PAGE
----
Shelley’s humility could not mask her ability and her work has been favourably noticed in many areas. She was invited by the Tutu Foundation UK to develop a programme –Conversations for Change- to train facilitators to work in fractured communities. Her assignment took her into the bowels of Cape Town in South Africa and she highly values the experience of working with the highly respected Emeritus Archbishop Tutu. Her client base now covers private, public and third sector organisations.
Despite her work with the members of the Armed Forces which requires many trips across the country and regularly squatting in hotel rooms and barracks, Mrs Collins has still found the time and energy to put her work into an academic format. She has created Certificate and Diploma programmes in Equality and Diversity which have been accredited by the City and Guilds of London Institute.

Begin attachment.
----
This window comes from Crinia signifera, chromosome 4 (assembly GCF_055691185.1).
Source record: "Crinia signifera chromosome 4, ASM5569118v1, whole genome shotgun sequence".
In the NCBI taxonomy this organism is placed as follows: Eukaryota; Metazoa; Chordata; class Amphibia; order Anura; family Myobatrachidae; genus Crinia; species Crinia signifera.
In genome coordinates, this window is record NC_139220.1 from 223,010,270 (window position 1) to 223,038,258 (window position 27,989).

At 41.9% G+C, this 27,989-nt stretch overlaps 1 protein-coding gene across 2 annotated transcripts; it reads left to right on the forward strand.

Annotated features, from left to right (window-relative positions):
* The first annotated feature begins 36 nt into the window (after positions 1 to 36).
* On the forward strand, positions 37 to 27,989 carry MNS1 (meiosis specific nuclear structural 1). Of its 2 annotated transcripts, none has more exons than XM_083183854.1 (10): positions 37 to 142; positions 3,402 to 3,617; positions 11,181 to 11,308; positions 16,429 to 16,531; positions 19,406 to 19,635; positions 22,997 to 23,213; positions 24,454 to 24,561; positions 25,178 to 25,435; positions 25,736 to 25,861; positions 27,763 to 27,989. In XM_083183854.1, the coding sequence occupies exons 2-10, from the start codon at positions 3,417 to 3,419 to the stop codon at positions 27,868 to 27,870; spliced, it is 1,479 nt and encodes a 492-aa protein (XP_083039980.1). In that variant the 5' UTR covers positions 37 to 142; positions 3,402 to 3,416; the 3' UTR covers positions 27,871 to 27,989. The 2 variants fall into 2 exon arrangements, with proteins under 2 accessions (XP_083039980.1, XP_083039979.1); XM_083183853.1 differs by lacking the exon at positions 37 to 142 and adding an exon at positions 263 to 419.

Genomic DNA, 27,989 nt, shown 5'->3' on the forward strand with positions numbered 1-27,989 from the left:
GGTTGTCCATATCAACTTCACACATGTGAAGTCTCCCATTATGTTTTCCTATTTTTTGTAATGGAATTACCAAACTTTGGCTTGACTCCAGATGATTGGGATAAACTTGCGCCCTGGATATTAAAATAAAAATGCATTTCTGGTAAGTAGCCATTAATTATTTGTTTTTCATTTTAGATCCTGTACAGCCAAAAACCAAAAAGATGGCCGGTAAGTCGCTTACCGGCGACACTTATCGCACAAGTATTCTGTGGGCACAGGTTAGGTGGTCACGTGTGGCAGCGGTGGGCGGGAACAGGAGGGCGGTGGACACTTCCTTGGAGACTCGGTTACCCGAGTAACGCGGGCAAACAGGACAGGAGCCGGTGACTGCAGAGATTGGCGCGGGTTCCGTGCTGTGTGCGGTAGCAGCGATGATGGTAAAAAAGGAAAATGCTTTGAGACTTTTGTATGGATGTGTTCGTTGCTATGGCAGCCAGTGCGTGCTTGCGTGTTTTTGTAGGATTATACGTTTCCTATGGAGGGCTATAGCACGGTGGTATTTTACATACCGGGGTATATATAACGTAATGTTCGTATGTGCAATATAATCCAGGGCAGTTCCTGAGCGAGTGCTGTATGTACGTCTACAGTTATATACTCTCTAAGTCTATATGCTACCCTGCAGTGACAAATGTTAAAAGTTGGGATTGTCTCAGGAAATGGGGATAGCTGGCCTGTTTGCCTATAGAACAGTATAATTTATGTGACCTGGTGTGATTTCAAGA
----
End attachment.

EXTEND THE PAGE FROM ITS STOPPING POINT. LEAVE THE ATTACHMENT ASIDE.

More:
Mrs Collins was awarded the Barbados 50th Independence Anniversary Medal in recognition of her high achievements and she is gracious and proud of the recognition.
Nonetheless, she is quick to acknowledge that her success, such as it is, should be shared with her mother and her school. She said: “The lessons of hard work, decency, respect for your fellow being and knowing oneself bring with them some benefits. They were implanted in me at an early age and I am truly grateful.”
Oh dear, I almost forgot to mention that Shelley is a dab hand in the kitchen and she bakes a ‘mean’ coconut bread.
Like mother, like daughter!
Vincent “Boo” Nurse is a Barbadian living in London who is a retired land Revenue Manager, Pensions and Investment Adviser. He is passionate about the development of his island home and disapora.